Dino Trip 2003 - Thermopolis to Bozeman, Montana

Dick asked the desk clerk at the Super 8 for a recommended route to Bozeman. He suggested traveling WY-120 through Cody, becoming MT-72 to Belfry, then MT-308 to Red Lodge - the "Scenic Route" - then MT-212 north to I-90 west to Bozeman.

After the gift shop, we left the Wyoming Dinosaur Center at 11:15 AM, over an hour later than planned.

At the rest stop just past the Grass Creek cutoff, we found this sign. We stayed to the walkways. Detail

The Prairie Rattlesnake // Less conspicuous than the pronghorn antelope and the golden eagle is an even more ancient inhabitant of the high plains and valleys of Wyoming, the prairie rattlesnake. Feared by many and respected by most, these pit vipers (so-called because of their heat-sensing facial pits, used to detect warm-bodied-prey) are common in the eastern two-thirds of the state in all but alpine habitats. During winter these snakes hibernate in underground dens for up to eight months. In the spring they migrate away from the dens in search of food (typically rodents and other small mammals) and mates. Studies show that they move from the den in virtually a straight-line path covering perhaps several miles until they find a food source. They stay on their fixed-angle course by using the sun as a navigational aid. When the temperature cools in fall, the snakes return to the same den. // The habitat around you no doubt contains many of these secretive and fascinating reptilian hunters, but there is really very little to fear. Though they are poisonous and seemingly hostile, evidence indicates the chances of being bitten are virtually nil, as long as the snake is not touched, provoked, or frightened. Since rattlesnakes are deaf and cannot actually hear rattling, this behavior is believed to be defensive. A rattling rattlesnake is simply trying to warn off or drive off another creature it perceives to be a threat. // If you encounter a rattlesnake, give it plenty of room and you will be in no danger -- it's probably more frightened than you are. Allow the snake to go on its way and hunt prey like its ancestors have done in this area for thousands and thousands of years. The prairie rattler may not earn your admiration, but it deserves respect as a fascinating and important element of Wyoming's wildlands.

We stopped in Meeteesee for lunch at Lucille's Cafe. Meeteesee is a small town with three restaurants on the main street. Lucille's has about ten tables. Dick had a BLT and Thomas ate popcorn shrimp.

As we left the restaurant, it began snowing - cottonwood seeds!

20030627-2211-Lucilles-Cafe (99K)

Just after Meeteesee, we past a rider heading north on a trail on the west side of the highway leading two pack horses. He carried a banner marked whereisbob.com. I looked up the web site that night and left a message with his GPS coordinates and time we saw him. Check out our entry on June 27. When we returned to Kansas City, I found from the log that Bob had had lunch at Lucille's Cafe, probably the day before Thomas and I did.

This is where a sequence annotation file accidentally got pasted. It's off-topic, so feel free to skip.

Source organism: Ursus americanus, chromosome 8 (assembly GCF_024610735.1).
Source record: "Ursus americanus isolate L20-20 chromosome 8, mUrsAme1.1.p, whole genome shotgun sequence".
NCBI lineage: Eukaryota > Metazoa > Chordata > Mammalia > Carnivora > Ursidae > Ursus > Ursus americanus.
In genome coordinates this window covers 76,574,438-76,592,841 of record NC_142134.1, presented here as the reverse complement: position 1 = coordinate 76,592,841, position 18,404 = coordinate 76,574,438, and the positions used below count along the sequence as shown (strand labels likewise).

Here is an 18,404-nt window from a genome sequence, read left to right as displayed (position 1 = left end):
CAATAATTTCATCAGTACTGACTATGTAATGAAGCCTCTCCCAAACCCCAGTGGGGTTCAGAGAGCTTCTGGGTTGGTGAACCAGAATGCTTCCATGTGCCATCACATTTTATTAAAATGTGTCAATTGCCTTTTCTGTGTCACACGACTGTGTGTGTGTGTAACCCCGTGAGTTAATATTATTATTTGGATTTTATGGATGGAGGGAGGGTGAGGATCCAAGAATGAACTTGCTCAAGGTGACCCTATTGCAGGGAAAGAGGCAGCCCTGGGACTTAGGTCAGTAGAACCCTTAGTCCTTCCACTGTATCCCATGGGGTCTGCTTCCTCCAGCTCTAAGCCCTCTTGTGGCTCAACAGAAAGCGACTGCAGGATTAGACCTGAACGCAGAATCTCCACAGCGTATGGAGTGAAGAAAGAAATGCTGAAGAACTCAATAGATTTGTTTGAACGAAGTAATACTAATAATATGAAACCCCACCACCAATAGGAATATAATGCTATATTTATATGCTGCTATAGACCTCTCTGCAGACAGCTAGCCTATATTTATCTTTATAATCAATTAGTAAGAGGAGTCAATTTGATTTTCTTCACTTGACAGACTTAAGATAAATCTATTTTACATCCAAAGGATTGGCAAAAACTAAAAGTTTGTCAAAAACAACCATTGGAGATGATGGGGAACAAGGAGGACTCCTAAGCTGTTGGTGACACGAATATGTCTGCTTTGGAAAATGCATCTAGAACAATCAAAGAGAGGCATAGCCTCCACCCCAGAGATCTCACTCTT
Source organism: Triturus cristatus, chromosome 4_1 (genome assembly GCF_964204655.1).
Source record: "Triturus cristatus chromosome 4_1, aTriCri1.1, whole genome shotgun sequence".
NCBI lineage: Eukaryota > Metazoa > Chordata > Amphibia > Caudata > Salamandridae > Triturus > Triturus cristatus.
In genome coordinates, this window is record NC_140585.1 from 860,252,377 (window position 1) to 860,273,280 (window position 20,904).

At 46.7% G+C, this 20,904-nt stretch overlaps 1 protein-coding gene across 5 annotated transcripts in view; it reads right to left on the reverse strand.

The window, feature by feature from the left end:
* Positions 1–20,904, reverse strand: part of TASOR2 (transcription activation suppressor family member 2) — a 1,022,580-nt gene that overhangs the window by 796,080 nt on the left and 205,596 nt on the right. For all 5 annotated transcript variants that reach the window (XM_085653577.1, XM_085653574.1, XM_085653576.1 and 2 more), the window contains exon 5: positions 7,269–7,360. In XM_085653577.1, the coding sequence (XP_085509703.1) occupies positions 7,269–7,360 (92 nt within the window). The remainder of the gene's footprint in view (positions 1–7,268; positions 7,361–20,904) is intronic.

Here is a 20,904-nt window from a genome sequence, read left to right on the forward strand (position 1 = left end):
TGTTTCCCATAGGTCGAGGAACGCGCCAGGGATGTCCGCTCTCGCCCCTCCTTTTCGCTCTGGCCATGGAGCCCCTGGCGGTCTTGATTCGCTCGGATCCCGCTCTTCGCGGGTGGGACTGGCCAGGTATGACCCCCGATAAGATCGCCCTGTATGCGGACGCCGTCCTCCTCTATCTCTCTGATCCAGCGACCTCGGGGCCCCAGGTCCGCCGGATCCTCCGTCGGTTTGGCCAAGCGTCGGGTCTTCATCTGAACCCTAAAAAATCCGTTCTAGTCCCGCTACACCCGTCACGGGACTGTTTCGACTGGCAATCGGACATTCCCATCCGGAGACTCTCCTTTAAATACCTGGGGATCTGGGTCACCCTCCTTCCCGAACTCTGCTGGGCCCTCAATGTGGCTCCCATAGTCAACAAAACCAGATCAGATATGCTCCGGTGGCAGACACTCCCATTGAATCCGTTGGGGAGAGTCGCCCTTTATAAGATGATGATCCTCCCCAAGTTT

As we neared the Montana border, Dick took a 10 minute nap. Just after we got back on the road, we were stopped by a flagman; the road ahead was marked for one-way traffic due to repairs! After a ten minute wait, we followed this truck the entire five miles to the Montana state line.

20030627-2212-Pilot-Car-Follow-Me (48K)

The end of the construction zone. We entered Montana. See the line of cars waiting to pass on the left.

20030627-2213-Welcome-To-Montana (43K)

The Smith Mine Disaster was on MT-308 between Washoe and Red Lodge. Detail

SMITH MINE DISASTER // Smoke pouring from the mine entrance about 10 o'clock the morning of February 21, 1943, was the first indication of trouble. 'There's something wrong down here. I'm getting out,' the hoist operator called up. He and two nearby miners were the last men to leave the mine alive. // Rescue crews from as far away as Butte and Cascade County worked around the clock in six hour shifts to clear debris and search for possible survivors. There were none. The night of March 4 workers reached the first bodies. More followed until the toll mounted to 74. Some died as a result of a violent explosion in No. 3 vein, the remainder fell victim to the deadly methane gasses released by the blast. // The tragedy at Smith Mine became Montana's worst coal mine disaster, sparking investigations at the state and national level. Montana Governor Sam C Ford visited the scene, offered state assistance and pushed a thorough inquiry into the incident. // Today's marker of the Smith Mine Disaster follows a simpler one left by two of the miners trapped underground after the explosion, waiting for the poisonous gas they knew would come. // 'Walter & Johnny. Good-bye Wives and Daughters. We died an easy death Love from us both Be good.'

The Smith Mine

20030627-2215-Smith-Mine-detail (69K)

We stayed at this Comfort Inn Friday night in Bozeman, Montana.

20030628-2225-Bozeman-Comfort-Inn (56K)

We ate Chinese Buffet at the Chinatown Restaurant.

20030627-2224-Bozeman-Chinatown (66K)

Copyright (C) 2003 by Dick Hodgman.
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Last modified on 2003 July 19

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